Ordovician–Silurian extinction events — 439 million years ago, 86% species loss

In a strange bit of irony, the earliest two of these great extinctions may have been caused rather directly by the power of evolution on Earth. It’s believed by many scientists that in both of these cases, an extreme amount of plant growth led first to the removal of too much CO2 from the atmosphere and a reverse greenhouse effect, and in the second great extinction to mega algae blooms that depleted the oceans of oxygen.

The most recent 3 mass extinctions seem to have been caused by a supervolcano eruption, and two massive asteroid impacts.

There is a sixth mass extinction, generally agreed upon by most paleontologists, that is currently happening: the “holocene extinction event”. It is thought this extinction began at the end of the last ice age (roughly 12,000 years ago) and vastly accelerated with the rise of agriculture, large human civilizations and the Industrial Revolution. Data points to at least 7% of all holocene-era species having already gone extinct directly due to human interaction with our world. Species come into being and go extinct naturally, of course, and this is known as the background rate of extinction. Scientists believe that humans have increased the occurrence of extinctions to possibly as high as 500–1000 times the background rate.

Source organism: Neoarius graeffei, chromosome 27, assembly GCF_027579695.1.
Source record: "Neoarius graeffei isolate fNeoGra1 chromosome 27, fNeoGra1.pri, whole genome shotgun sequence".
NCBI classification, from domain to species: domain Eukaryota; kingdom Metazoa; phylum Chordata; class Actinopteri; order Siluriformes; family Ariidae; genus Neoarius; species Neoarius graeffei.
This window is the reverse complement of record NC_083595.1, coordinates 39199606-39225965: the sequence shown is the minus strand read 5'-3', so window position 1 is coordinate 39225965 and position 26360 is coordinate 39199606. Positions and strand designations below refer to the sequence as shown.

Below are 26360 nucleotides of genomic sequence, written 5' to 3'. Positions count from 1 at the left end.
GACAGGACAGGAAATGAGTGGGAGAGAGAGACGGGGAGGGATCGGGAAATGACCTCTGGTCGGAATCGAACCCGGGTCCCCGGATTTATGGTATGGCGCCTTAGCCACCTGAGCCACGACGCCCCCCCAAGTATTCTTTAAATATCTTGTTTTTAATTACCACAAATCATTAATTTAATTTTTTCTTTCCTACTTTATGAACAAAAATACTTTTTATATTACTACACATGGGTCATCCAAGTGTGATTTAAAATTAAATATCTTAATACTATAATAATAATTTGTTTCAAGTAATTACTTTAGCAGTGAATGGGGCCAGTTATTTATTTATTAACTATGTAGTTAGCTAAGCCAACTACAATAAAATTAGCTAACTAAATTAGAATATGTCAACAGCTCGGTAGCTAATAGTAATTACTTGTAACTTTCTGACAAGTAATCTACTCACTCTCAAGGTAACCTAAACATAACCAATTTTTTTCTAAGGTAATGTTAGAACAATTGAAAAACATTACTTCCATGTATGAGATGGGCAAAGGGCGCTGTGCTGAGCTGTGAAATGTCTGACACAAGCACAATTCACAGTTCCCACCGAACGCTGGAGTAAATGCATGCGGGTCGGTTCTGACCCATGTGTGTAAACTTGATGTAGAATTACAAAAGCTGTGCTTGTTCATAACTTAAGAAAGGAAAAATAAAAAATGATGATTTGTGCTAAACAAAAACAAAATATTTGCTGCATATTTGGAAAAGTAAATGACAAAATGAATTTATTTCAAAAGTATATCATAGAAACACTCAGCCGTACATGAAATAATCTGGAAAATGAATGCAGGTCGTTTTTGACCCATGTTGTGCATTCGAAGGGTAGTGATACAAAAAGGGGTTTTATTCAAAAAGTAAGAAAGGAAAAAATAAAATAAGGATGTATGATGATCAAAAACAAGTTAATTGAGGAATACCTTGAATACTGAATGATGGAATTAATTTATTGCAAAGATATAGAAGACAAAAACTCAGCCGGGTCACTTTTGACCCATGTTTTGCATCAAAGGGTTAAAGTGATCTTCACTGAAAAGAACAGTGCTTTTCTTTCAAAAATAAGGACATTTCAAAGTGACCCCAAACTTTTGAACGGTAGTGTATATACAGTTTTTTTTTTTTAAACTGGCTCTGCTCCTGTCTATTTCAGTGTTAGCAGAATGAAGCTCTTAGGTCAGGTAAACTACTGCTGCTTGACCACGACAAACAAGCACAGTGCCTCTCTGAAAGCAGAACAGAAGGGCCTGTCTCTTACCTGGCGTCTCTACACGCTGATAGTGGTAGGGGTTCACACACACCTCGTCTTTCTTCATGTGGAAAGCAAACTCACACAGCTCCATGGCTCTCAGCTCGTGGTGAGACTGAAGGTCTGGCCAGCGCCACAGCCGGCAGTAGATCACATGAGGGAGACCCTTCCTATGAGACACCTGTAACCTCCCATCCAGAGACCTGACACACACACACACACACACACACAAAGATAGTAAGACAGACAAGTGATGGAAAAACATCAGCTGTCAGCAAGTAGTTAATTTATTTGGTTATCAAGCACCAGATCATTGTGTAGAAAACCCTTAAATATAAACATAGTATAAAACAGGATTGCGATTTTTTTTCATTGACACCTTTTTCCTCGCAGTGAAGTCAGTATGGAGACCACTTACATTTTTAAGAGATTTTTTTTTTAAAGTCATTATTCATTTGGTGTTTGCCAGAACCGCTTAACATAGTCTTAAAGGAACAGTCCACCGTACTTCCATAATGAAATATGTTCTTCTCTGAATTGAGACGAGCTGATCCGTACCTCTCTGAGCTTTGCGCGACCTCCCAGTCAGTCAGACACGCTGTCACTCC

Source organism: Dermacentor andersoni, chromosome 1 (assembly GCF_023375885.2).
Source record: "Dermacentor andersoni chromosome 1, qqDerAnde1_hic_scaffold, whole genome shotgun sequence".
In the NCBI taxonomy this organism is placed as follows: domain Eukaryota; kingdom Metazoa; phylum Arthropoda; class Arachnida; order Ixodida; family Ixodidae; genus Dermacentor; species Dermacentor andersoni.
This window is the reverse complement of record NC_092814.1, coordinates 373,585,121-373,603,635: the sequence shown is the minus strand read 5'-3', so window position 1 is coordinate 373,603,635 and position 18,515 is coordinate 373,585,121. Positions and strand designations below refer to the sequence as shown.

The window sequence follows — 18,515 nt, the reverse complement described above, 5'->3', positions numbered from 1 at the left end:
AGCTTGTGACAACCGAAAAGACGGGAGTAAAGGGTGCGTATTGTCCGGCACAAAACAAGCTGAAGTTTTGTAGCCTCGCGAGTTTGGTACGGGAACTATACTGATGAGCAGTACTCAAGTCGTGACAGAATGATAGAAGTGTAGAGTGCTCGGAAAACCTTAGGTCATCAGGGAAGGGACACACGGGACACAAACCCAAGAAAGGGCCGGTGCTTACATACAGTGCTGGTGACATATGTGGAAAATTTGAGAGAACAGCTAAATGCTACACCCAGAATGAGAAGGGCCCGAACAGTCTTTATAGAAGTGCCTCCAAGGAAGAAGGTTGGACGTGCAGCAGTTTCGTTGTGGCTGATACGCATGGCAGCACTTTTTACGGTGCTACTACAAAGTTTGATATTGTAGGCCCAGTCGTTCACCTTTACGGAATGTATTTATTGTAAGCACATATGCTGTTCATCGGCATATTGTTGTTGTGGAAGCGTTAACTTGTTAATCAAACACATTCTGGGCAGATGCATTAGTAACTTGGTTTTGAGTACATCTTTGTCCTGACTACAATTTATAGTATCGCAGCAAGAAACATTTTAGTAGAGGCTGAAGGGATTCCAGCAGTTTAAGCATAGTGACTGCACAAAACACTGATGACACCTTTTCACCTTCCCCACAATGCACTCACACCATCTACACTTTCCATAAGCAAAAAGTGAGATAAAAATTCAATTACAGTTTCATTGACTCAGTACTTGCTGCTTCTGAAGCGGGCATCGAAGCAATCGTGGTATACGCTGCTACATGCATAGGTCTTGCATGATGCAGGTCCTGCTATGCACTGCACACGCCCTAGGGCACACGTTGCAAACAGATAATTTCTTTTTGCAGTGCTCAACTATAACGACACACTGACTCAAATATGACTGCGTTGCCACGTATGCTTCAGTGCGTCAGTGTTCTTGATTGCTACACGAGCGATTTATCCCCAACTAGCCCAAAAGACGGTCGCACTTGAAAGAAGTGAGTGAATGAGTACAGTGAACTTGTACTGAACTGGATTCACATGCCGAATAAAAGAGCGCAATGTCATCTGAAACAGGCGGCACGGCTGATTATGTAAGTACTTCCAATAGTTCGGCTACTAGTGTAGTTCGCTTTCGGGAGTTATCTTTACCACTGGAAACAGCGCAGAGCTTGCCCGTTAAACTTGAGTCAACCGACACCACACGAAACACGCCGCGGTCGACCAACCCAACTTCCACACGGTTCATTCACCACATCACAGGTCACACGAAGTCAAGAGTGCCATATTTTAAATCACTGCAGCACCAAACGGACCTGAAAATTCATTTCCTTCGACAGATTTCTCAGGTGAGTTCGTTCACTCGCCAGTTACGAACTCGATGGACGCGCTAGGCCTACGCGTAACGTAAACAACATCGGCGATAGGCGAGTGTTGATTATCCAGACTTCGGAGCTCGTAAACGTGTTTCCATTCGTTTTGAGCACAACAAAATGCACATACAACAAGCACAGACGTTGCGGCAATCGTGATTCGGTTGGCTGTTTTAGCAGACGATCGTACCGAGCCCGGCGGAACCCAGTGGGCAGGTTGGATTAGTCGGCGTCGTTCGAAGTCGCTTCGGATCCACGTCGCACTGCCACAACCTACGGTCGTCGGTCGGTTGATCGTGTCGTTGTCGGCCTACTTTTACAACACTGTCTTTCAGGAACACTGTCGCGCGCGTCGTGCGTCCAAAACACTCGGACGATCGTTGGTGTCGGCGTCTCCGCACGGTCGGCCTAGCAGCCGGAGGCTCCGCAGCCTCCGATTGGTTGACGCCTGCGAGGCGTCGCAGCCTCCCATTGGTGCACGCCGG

Reversing this trend needs to be a priority — As the most intelligent species on Earth, we should see ourselves as caretakers of a multi-billion year legacy. We should not, and must not, allow Earth to become a barren hunk of rock due to our inherent drives that often do more harm than good. We are smarter than that. But even if this most recent mass extinction event snowballs and becomes unfixable, it is likely that life will continue to thrive on Earth, whether it be beneath ice or in the ocean’s deepest corners. We need to keep in mind that it is always the creatures at the top of the food chain that die off first in any great extinction.

And if (and when) Earth does become unlivable for us humans, we should be capable of finding and reaching exoplanets that might become a new home. Hopefully by then we will have become wiser.